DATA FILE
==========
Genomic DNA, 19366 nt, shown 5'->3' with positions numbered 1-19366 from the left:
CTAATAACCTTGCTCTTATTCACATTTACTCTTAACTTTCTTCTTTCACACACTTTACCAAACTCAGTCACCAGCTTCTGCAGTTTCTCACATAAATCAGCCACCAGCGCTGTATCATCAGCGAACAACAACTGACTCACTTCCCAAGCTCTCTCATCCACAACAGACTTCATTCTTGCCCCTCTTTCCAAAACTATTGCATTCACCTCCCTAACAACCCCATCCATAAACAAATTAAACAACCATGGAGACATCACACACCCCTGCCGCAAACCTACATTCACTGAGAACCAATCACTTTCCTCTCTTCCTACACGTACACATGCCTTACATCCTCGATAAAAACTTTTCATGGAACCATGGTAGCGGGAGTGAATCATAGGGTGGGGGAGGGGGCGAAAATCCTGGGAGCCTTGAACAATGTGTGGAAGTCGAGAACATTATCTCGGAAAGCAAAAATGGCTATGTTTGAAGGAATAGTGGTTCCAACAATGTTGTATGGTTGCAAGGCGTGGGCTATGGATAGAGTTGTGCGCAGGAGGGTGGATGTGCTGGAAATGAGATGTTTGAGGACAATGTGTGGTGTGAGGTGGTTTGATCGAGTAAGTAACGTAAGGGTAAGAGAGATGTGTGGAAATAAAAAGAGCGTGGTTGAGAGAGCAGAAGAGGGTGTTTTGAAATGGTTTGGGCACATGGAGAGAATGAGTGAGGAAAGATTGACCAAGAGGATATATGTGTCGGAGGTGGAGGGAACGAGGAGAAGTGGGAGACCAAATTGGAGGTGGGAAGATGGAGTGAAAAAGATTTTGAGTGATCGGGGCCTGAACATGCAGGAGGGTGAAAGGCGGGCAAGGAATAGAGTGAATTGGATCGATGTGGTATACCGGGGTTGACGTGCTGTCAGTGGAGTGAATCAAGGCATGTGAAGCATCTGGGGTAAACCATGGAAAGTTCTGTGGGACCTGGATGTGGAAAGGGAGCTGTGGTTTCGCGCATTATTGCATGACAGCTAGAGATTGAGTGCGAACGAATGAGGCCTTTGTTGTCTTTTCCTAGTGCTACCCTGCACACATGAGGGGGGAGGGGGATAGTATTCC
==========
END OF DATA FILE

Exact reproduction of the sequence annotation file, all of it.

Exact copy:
Genomic DNA, 19366 nt, shown 5'->3' with positions numbered 1-19366 from the left:
CTAATAACCTTGCTCTTATTCACATTTACTCTTAACTTTCTTCTTTCACACACTTTACCAAACTCAGTCACCAGCTTCTGCAGTTTCTCACATAAATCAGCCACCAGCGCTGTATCATCAGCGAACAACAACTGACTCACTTCCCAAGCTCTCTCATCCACAACAGACTTCATTCTTGCCCCTCTTTCCAAAACTATTGCATTCACCTCCCTAACAACCCCATCCATAAACAAATTAAACAACCATGGAGACATCACACACCCCTGCCGCAAACCTACATTCACTGAGAACCAATCACTTTCCTCTCTTCCTACACGTACACATGCCTTACATCCTCGATAAAAACTTTTCATGGAACCATGGTAGCGGGAGTGAATCATAGGGTGGGGGAGGGGGCGAAAATCCTGGGAGCCTTGAACAATGTGTGGAAGTCGAGAACATTATCTCGGAAAGCAAAAATGGCTATGTTTGAAGGAATAGTGGTTCCAACAATGTTGTATGGTTGCAAGGCGTGGGCTATGGATAGAGTTGTGCGCAGGAGGGTGGATGTGCTGGAAATGAGATGTTTGAGGACAATGTGTGGTGTGAGGTGGTTTGATCGAGTAAGTAACGTAAGGGTAAGAGAGATGTGTGGAAATAAAAAGAGCGTGGTTGAGAGAGCAGAAGAGGGTGTTTTGAAATGGTTTGGGCACATGGAGAGAATGAGTGAGGAAAGATTGACCAAGAGGATATATGTGTCGGAGGTGGAGGGAACGAGGAGAAGTGGGAGACCAAATTGGAGGTGGGAAGATGGAGTGAAAAAGATTTTGAGTGATCGGGGCCTGAACATGCAGGAGGGTGAAAGGCGGGCAAGGAATAGAGTGAATTGGATCGATGTGGTATACCGGGGTTGACGTGCTGTCAGTGGAGTGAATCAAGGCATGTGAAGCATCTGGGGTAAACCATGGAAAGTTCTGTGGGACCTGGATGTGGAAAGGGAGCTGTGGTTTCGCGCATTATTGCATGACAGCTAGAGATTGAGTGCGAACGAATGAGGCCTTTGTTGTCTTTTCCTAGTGCTACCCTGCACACATGAGGGGGGAGGGGGATAGTATTCC